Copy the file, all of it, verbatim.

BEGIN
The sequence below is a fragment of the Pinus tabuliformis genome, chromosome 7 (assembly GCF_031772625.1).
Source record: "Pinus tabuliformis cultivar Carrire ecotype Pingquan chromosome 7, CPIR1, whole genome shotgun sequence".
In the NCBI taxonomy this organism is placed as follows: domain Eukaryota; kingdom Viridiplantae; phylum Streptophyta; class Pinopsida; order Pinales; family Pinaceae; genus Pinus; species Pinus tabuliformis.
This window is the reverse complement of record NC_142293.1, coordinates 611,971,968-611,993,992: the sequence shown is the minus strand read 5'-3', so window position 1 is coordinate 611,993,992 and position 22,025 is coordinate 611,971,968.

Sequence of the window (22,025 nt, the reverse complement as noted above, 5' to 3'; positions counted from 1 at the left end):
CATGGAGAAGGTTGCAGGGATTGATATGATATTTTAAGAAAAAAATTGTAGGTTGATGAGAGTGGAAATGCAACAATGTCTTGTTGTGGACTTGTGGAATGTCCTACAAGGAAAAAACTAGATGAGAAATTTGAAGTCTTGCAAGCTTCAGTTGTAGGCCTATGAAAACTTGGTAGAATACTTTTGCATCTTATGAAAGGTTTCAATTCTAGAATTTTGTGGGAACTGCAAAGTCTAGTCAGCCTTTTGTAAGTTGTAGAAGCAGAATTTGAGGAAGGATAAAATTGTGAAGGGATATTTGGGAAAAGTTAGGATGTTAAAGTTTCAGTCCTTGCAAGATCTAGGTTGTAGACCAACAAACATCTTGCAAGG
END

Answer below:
The sequence below is a fragment of the Pinus tabuliformis genome, chromosome 7 (assembly GCF_031772625.1).
Source record: "Pinus tabuliformis cultivar Carrire ecotype Pingquan chromosome 7, CPIR1, whole genome shotgun sequence".
In the NCBI taxonomy this organism is placed as follows: domain Eukaryota; kingdom Viridiplantae; phylum Streptophyta; class Pinopsida; order Pinales; family Pinaceae; genus Pinus; species Pinus tabuliformis.
This window is the reverse complement of record NC_142293.1, coordinates 611,971,968-611,993,992: the sequence shown is the minus strand read 5'-3', so window position 1 is coordinate 611,993,992 and position 22,025 is coordinate 611,971,968.

Sequence of the window (22,025 nt, the reverse complement as noted above, 5' to 3'; positions counted from 1 at the left end):
CATGGAGAAGGTTGCAGGGATTGATATGATATTTTAAGAAAAAAATTGTAGGTTGATGAGAGTGGAAATGCAACAATGTCTTGTTGTGGACTTGTGGAATGTCCTACAAGGAAAAAACTAGATGAGAAATTTGAAGTCTTGCAAGCTTCAGTTGTAGGCCTATGAAAACTTGGTAGAATACTTTTGCATCTTATGAAAGGTTTCAATTCTAGAATTTTGTGGGAACTGCAAAGTCTAGTCAGCCTTTTGTAAGTTGTAGAAGCAGAATTTGAGGAAGGATAAAATTGTGAAGGGATATTTGGGAAAAGTTAGGATGTTAAAGTTTCAGTCCTTGCAAGATCTAGGTTGTAGACCAACAAACATCTTGCAAGG